Radio review: Tracey Emin's admirable honesty in the face of aggressive cancer

Tracey Emin

Woman’s Hour Radio 4

Liveline RTE Radio 1

Mooney Goes Wild RTE Radio 1

Modern art meh.

Yes to Antony Gormley’s Angel of the North, not so keen on Damien Hirst of the diamond encrusted skull and the half cow in formaldehyde and alas Tracey Emin and her unmade bed was too much and probably too like the shame of the student bedsit years.

Emin was one of the leading figures of the Young British Artists of the 1990s – hers is a provocative open style.

The Tracey Emin, who came on Woman’s Hour to talk about her cancer, was open as ever.

Her honesty – not so appealing on the bed – was stirring and admirable.

She has had aggressive bladder cancer.

It was a sudden and vicious attack, three weeks changed her life utterly.

“I’m laughing, it was pretty shocking.”

She had to have her bladder removed, her uterus, her fallopian tubes, her urethra, part of her intestine, her lymph nodes and half her vagina.

It read like a menu as the surgeon went down the list of what needed removed… it read like a bad joke.

“Luckily they saved my clitoris,” she added wondering if she could say that word on Woman’s Hour. She could.

If you want positivity, here it was.. a whole bed full of it:

“I’m really happy getting my life back, I’m not being greedy,” she said.

“I was so happy to be alive - now I’ve got to get on with the consequences of it all.”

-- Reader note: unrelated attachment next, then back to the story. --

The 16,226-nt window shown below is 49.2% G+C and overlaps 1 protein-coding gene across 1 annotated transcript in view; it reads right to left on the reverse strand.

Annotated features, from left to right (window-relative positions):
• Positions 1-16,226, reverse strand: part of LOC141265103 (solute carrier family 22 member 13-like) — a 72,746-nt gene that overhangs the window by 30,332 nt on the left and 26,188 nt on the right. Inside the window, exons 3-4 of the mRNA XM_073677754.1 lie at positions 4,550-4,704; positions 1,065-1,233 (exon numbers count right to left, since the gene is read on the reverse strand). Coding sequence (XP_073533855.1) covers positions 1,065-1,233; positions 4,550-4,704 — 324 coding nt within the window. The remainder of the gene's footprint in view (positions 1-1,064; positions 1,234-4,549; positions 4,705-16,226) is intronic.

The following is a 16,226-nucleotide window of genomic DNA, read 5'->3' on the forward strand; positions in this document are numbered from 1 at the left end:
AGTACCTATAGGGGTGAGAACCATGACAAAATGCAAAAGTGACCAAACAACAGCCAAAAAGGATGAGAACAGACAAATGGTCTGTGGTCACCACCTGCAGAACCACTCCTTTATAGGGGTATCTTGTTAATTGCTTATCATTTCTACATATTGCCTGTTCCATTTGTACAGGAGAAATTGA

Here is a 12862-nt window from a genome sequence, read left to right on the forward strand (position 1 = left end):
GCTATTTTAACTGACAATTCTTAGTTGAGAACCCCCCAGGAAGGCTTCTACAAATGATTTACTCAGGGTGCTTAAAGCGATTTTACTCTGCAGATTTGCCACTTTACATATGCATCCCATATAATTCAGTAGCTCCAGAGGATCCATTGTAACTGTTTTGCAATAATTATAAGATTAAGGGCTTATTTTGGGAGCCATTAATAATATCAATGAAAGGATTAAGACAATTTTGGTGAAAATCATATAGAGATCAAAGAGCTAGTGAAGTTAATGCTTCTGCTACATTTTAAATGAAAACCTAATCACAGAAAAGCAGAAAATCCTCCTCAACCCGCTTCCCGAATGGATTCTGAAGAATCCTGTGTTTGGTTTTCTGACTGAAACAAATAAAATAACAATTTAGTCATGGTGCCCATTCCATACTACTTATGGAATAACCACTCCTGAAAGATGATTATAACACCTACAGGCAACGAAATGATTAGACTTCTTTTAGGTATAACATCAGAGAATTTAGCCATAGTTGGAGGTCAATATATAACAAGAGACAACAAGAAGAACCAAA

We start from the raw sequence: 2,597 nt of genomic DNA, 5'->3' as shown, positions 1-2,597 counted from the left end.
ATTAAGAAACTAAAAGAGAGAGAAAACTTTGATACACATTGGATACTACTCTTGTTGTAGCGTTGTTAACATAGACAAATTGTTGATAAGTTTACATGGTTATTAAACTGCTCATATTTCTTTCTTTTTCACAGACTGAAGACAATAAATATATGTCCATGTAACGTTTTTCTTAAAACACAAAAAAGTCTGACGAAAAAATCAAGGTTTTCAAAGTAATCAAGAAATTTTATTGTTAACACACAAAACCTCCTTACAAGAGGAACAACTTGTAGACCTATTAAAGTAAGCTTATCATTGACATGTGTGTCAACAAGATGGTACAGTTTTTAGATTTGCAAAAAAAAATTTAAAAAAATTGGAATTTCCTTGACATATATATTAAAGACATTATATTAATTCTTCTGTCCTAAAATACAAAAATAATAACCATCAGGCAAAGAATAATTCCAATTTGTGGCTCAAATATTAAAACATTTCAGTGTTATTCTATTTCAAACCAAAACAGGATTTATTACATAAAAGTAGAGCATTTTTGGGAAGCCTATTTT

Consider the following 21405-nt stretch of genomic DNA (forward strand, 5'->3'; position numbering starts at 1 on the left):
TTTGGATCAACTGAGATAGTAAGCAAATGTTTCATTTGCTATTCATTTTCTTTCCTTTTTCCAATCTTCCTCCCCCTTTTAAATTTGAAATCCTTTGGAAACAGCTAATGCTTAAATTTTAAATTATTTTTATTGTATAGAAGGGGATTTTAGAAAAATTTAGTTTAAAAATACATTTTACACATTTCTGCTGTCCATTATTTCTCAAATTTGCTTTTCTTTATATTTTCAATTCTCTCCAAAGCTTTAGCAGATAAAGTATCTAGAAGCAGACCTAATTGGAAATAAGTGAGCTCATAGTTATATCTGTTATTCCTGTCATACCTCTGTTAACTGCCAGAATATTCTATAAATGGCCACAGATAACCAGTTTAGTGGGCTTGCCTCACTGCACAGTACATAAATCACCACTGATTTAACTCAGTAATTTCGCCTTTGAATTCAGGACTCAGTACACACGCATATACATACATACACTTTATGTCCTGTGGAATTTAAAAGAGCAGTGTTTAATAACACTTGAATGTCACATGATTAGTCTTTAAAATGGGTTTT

The consequences of the menopause lit up the phone lines on RTE Radio 1.

Joe Duffy’s Liveline was taken a little by surprise at the sheer volume of calls from women ringing to talk about how their lives had been ruined by sudden hot flushes, sleeplessness, incontinence – with urine running down one woman’s legs, brain fog that reduced them from confident speakers to losing the run of what they were saying and doubting their abilities to continue.

It was like lifting the lid on a pressure cooker … so many needed to be heard.

And fighting to be heard too are all those birds out there who rise with the sun.

There are dawn choruses a-plenty to choose from.

RTE’s dawn chorus came from Cuskinny Marsh nature reserve in Cobh as featured on Mooney Goes Wild.

At a time when joy seems in short supply, a forest of birdsong is a beautiful deep breath of fresh air.

Mooney might just have the best job on radio.


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